6.2 EU Law – the ECJ and primacy over national laws

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In this article, Martin Howe QC explains the basics of EU law:

  • how, unlike normal international treaties, it penetrates into the domestic courts and internal legal systems of Member States;
  • how it has ‘primacy’ and claims to override all national laws including fundamental and constitutional laws;
  • how the European Court of Justice has set about expanding the scope of its own powers and the scope of EU law by creative and politically driven ‘interpretation’ of the treaties and of EU laws.

The basics – EU law and national law

What is the key feature that makes the EU treaties different in kind from every other international Treaty to which this country belongs,  and quite possibly makes them unique in the world?  To this question,  a lawyer can give only one answer:  the key feature is EU law, formerly known as Community law – is a system of law that penetrates inside the member states and takes precedence over national laws in the domestic courts of the Member States.

Many treaties bind states with rules at the international or external level  –  but it is this internal penetration which marks out the European treaties (formerly the Treaty of Rome) as different from other treaties.  In fact, this internal penetration is a classic characteristic, not of international treaties, but of the internal constitutional arrangements of federal states.  And like a federal state,  the European Union has its own supreme court,  the European Court of Justice,  which has the ultimate power of decision over both the content and the scope of EU law.

This court is not a neutral or impartial interpreter of the rules.  If we look back over the nearly 60 years since the Treaty of Rome was signed in 1957, it allows us to see clearly how profoundly that original Treaty has been changed by the actions of the ECJ.  I am not speaking here of the many changes to its text which have been made by successive amending treaties such as the Single European Act,  Maastricht or Lisbon.  I am referring to the profound changes in the effective content of the Treaty which have occurred as a result of a process of so-called “interpretation” of the Treaty by the Court.

The key point that Treaty articles have a direct effect inside the Member States is nowhere stated in the Treaty,  but was decided by the European Court in the Van Gend en Loos case in 1963.  It said:

“The Treaty is  more  than an  agreement which merely creates mutual obligations between the contracting states.  This view is confirmed by  the  preamble  to the  Treaty  which refers not only to governments but to peoples. …  the Community constitutes a new legal order in international law for whose benefit the states  have  limited  their  sovereign rights,  albeit  within limited fields, and the subjects of which comprise not only the Member States but also  their  nationals.”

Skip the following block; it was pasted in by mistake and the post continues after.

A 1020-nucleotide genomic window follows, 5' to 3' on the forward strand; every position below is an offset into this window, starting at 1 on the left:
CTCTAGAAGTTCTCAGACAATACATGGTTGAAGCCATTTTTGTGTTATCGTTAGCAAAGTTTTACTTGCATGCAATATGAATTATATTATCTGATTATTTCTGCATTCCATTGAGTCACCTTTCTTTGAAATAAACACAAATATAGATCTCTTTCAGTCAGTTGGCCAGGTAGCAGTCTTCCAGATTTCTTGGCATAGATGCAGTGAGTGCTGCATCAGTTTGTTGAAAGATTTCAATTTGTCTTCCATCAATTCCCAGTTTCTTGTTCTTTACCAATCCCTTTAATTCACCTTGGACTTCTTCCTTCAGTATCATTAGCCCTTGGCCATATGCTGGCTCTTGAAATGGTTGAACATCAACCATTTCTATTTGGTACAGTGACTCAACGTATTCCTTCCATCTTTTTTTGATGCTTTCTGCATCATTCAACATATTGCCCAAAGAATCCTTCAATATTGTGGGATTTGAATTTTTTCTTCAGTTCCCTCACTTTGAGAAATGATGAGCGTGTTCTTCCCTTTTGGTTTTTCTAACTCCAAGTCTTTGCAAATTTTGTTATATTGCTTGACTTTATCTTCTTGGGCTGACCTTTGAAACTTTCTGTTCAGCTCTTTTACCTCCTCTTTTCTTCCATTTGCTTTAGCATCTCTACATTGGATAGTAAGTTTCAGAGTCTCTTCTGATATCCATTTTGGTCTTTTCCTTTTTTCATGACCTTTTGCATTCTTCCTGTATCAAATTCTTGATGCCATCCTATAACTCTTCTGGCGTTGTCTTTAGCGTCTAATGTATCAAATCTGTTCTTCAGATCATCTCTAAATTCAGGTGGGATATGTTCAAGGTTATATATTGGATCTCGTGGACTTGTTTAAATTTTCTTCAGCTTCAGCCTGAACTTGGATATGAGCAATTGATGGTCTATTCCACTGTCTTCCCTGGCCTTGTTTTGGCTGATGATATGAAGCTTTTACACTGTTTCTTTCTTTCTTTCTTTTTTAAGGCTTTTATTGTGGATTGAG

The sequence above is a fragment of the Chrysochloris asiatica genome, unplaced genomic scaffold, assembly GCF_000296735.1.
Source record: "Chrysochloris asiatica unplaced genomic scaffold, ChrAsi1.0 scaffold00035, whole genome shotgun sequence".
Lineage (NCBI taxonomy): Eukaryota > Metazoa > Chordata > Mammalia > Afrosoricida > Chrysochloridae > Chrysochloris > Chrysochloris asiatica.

Shortly afterward, in 1964 in the  Costa  v.  ENEL case,  the Court ruled that Community law over-rides conflicting national laws:

“The transfer by the States from their domestic legal system to the Community legal system of rights and obligations arising under the Treaty carries with it a permanent limitation of their sovereign rights … “

By 1970, in the Internationale Handelsgesellschaft case, the European Court had declared its view that Community law should take precedence even over the constitutional laws of the Member States  — including basic entrenched laws guaranteeing fundamental rights.

When we joined the EEC in 1973

These basic principles were well established in Community law before the UK joined the EEC at the beginning of 1973.  The European Communities Act 1972 was passed through Parliament in order to allow the UK to join, and two of its key provisions gave effect within the United Kingdom to the so-called “direct effect” of Community law, and the doctrine that that law has primacy over other laws.

Section 2(1) of the 1972 Act states that rights arising from the EU treaties and under the system of law under the treaties are to be enforced and followed in UK courts:

“2 (1)  All such rights, powers, liabilities, obligations and restrictions from time to time created or arising by or under the Treaties, and all such remedies and procedures from time to time provided for by or under the Treaties, as in accordance with the Treaties are without further enactment to be given legal effect or used in the United Kingdom shall be recognised and available in law, and be enforced, allowed and followed accordingly;  …”

Another and even more fundamental provision is contained in subsection 2(4), and this reads:

“(4) … any enactment passed or to be passed, other than one contained in this part of this Act, shall be construed and have effect subject to the foregoing provisions of this section;”

The implications of these provisions in the 1972 Act and the doctrine of primacy of Community law do not seem to have been fully understood or appreciated by many politicians until they were graphically illustrated in the Factortame case

That case was prompted by Spanish fishing interests who registered a UK off-the-shelf company called ‘Factortame Ltd’ and used that nominally British company to register fishing vessels under the British flag so they could then fish against the UK quota under the Common Fisheries Policy.  Parliament passed the Merchant Shipping Act 1988 which placed restrictions on the registration of vessels under the British flag when the companies owning them were not actually British owned or controlled.

Factortame challenged these parts of the Merchant Shipping Act 1988 as incompatible with Community law and asked for an interim order suspending the Act. The case went to the UK’s highest court, the House of Lords, where Lord Bridge said that the effect of section 2(4) of the 1972 Act (quoted above) was that later Act of Parliament such as the 1988 Act would be disapplied if they were inconsistent with rights under Community law:  R (Factortame) v Sec of State for Transport [1990] AC 85 at 140B-D. The Lords, however, were doubtful whether that gave UK courts the power to suspend Acts of Parliament on an interim basis and referred the question of whether they should have such a power as a matter of Community law to the ECJ, who ruled (Case 213/89; [1990] 3 CMLR 1 at 30):

“a national court which,  in a case before it concerning Community law,  considers that the sole obstacle which precludes it from granting interim relief is a rule of national law must set aside that rule.”

The effect of the doctrine of primacy of Community law as illustrated by the Factortame case was explained in graphic terms by Mr Justice Hoffmann in Stoke on Trent v. B & Q [1990] 3 CMLR 31 at  34 in the following terms: